This new page provides data concerning on-line programmes which the Committee recommend as being of interest to members.


Committee members have been enjoying the BBC series on Museums in quarantine

The Arts Society

From September to December The Arts Society will be holding live hour-long digital lectures for Members and Supporters, additional to Society events.

The talks will be given by some of our newest Accredited Lecturers; Mary Sharp, Peter Ross, Georgina Bexon and Matthew Denney.

Taking place on Friday lunchtimes, what better way to start your weekend?

The lectures will be broadcast live on the Arts Society’s YouTube channel (youtube.com/c/theartssociety) and will only be available to watch at the advertised time.

Please share details with friends and family who might enjoy them too.

For more details: theartssociety.org/lectures-at-home

Many of the committee members have been following with interest the exciting opportunities provided by the Arts Society website.  If you haven’t logged onto this please do -  https://theartssociety.org/  and connected.theartssociety.org where there is an excellent series of short lectures.

In addition, courtesy of the West Mercia Arts Society website, you will find below is a list of cultural websites that may be of interest to you during this time of self-isolation. Click on each name to access the site.

1. The Arts Society Connected

2. Acropolis, Athens

3. Bill Nighy does the Courtauld

4. Buckingham Palace 

5. Colosseum, Rome

6. Cranach: Artist and Innovator at Compton Verney, Warwickshire

7. Eiffel Tower, Paris

8. Giotto's Arena Chapel, Padua

9. Jan van Eyck's portraits and altarpieces

10. La Musee du Louvre

11. National Theatre weekly plays

13. On Being Present, Uffizi, Florence

14. Opera every day from the Met

15. Petra, Jordan

16. Pyramids of Giza, Egypt

17. Royal Opera house performances

18. Sainte-Chappelle, Paris

19. Sistine chapel and Vatican Museums

20. Solomon R Guggenheim Museum, New York

21. The Metropolitan Museum of Art 

22. The National Gallery

23. Titian, Love, Desire and Death at the National Gallery

24. Victoria and Albert Museum

Reviews of On-Line Alternative Programmes

Should you wish to make your own comment on any On-Line Programme for posting on this web site, please download the On-Line Programmes Comments Form from the Documents tab and once completed, email it to Geoff Neden : gneden@googlemail.com. The Society reserves the right to edit any such comments.

Below are examples of such comments.

The Arts Society Lectures at Home

Reviews by Ann Marriott

I urge you to watch these lectures. Each takes only 25 minutes. When last I looked there were four lectures on the Arts Society website. www.theartssociety.org. Scroll down to the banner Arts Connected click on a button “talks and lectures” and you get “Lectures at Home”. Click to play the video.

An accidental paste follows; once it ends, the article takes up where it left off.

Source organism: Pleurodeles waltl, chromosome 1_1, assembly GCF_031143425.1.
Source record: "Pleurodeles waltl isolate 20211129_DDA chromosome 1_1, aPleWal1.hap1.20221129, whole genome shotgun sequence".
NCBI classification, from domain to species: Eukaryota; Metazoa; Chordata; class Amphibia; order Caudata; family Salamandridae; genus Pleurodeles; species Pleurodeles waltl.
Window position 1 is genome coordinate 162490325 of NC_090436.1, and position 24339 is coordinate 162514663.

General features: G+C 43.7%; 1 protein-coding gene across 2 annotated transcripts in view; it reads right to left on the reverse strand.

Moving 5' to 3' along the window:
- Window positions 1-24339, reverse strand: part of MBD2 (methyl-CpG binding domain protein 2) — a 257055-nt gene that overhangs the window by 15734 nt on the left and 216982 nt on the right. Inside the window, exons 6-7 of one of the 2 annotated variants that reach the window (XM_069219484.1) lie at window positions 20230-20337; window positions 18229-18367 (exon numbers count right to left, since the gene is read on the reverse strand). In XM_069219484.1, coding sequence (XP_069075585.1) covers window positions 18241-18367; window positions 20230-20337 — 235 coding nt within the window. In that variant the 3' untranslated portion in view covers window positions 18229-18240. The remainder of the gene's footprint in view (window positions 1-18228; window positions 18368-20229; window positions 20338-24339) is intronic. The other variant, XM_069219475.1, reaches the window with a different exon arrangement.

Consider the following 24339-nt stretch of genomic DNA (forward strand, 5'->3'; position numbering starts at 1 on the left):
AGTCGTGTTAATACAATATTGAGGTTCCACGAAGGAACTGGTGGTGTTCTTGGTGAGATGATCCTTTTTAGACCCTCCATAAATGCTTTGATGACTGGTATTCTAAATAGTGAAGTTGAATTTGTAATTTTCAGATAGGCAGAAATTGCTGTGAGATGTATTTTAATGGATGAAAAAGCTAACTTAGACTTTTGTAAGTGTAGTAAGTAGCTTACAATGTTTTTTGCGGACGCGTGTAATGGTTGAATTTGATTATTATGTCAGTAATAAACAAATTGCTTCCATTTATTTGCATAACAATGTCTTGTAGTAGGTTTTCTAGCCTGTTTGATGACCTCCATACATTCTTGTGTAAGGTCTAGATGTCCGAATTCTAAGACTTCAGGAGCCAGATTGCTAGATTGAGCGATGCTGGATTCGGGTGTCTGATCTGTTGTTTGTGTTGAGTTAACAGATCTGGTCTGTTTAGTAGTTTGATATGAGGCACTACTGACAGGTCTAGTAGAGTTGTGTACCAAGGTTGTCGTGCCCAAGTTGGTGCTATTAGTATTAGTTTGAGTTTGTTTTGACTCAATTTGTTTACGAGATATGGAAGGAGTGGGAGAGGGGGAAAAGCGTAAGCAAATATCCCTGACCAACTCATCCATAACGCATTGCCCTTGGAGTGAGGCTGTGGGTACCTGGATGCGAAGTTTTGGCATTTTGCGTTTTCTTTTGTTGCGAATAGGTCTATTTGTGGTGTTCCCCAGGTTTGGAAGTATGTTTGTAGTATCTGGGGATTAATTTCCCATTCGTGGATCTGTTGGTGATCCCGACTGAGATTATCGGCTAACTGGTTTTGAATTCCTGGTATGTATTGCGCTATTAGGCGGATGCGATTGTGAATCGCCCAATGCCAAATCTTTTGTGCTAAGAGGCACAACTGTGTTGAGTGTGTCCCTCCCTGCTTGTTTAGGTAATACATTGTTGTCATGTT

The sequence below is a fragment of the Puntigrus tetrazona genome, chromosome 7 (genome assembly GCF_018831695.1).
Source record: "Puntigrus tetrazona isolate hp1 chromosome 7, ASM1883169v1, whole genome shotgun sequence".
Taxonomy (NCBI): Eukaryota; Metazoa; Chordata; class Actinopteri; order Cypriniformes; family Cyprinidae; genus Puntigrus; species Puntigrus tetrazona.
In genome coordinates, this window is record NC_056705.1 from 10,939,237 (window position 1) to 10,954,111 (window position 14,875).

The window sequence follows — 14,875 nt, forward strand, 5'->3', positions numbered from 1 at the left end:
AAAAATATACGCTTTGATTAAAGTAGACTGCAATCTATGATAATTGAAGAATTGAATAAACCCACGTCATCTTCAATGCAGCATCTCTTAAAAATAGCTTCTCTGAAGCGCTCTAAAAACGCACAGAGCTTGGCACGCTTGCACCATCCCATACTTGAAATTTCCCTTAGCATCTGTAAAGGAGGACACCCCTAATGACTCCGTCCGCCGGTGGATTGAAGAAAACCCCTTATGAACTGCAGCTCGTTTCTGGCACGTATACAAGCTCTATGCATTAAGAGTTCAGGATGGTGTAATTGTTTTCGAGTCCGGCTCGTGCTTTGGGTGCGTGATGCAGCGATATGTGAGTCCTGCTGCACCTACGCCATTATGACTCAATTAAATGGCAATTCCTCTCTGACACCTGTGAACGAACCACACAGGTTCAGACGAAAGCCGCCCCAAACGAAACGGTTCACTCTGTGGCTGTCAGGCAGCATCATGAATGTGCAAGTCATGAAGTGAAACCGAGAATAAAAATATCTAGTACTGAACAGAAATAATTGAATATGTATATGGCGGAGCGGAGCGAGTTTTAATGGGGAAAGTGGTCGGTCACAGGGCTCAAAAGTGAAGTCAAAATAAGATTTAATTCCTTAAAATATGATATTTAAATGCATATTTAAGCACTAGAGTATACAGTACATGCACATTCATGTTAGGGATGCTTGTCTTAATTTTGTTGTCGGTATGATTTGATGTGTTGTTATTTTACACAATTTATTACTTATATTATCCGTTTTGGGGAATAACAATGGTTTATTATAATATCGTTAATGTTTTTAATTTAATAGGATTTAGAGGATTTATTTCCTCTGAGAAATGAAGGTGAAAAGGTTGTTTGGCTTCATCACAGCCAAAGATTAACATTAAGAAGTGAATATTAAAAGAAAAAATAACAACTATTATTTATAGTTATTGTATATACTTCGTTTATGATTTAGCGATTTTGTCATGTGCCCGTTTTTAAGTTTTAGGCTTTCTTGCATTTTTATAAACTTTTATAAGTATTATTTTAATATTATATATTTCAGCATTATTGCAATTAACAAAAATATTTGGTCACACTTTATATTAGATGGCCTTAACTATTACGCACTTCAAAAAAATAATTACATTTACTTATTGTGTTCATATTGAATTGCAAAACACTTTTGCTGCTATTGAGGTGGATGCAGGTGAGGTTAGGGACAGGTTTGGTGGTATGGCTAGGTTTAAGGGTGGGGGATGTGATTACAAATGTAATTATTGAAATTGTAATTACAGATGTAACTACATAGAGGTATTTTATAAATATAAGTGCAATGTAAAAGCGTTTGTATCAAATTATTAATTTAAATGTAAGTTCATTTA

The most recent is the one you get first. As at 1 June, it is about the new polymer £20 note which contains an image of the artist Turner. The lecturer points out that this is the first time a painter has been so honoured. She covers the history of money note design and ends with a remarkable trick you can do with a mobile phone to see the famous image of Turner’s  Fighting Temeraire on the £20 note.

The next lecture on the website is about the design of glass which we are told underwent a revolution in the 1960s – well worth watching.

Earlier lectures were about Venice in the 1400s and a well known painting by Velasquez –well worth your time.

The lecture at home on Aboriginal Art is well worth watching. The lecturer Rebecca is an enthusiast for Aboriginal culture and she explains the very abstract paintings. She tells a nice tale of bringing  artist Clifford Possum to London and looking after him. To thank her, he produced  remarkable paintings on her bedroom door. This door is a treasured possession and has moved house with her.

Lecture on 18th century Chinese painted silks- reviewed on 11 August 2020

This lecture begins with the lecturer showing a beautiful painted silk waistcoat she made as a wedding gift for her husband.

She also draws attention to an exquisite eighteenth century dress displayed at the V & A.

She considers the technique of painting on silk and the pigments used. She explains the Chinese textile measurement unit “covid”. 2.2 covids are equivalent to 31 inches. The East India Company took European designs to be painted in Canton.

Finally she paints silk in the eighteenth century manner. This makes a suitable ending to an interesting lecture.